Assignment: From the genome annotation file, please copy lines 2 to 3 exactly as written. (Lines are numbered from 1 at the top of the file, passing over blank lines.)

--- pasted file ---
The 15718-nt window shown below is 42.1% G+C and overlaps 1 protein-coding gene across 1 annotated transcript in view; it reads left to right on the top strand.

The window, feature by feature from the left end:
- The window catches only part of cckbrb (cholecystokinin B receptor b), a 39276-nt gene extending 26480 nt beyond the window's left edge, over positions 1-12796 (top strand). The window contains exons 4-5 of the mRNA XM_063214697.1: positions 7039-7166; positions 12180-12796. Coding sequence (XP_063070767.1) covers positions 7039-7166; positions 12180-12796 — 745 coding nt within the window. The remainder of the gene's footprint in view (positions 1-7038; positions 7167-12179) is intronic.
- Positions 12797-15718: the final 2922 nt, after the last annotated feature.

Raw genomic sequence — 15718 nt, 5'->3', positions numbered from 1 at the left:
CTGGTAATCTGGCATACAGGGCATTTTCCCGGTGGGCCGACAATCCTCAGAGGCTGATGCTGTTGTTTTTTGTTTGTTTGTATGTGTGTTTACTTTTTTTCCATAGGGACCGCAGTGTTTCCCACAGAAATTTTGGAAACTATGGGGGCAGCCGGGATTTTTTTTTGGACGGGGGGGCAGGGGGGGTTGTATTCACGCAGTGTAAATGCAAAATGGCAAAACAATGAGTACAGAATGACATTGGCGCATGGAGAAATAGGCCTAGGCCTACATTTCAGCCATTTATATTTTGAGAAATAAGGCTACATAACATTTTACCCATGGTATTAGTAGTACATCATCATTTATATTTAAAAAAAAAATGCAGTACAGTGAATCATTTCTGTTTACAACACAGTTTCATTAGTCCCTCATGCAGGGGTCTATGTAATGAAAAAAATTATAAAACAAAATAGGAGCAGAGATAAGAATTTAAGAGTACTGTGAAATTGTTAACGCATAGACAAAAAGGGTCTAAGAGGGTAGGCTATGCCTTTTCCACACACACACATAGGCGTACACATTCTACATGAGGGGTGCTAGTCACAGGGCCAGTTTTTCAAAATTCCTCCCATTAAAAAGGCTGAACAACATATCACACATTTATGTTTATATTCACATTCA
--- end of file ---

The window, feature by feature from the left end:
- The window catches only part of cckbrb (cholecystokinin B receptor b), a 39276-nt gene extending 26480 nt beyond the window's left edge, over positions 1-12796 (top strand). The window contains exons 4-5 of the mRNA XM_063214697.1: positions 7039-7166; positions 12180-12796. Coding sequence (XP_063070767.1) covers positions 7039-7166; positions 12180-12796 — 745 coding nt within the window. The remainder of the gene's footprint in view (positions 1-7038; positions 7167-12179) is intronic.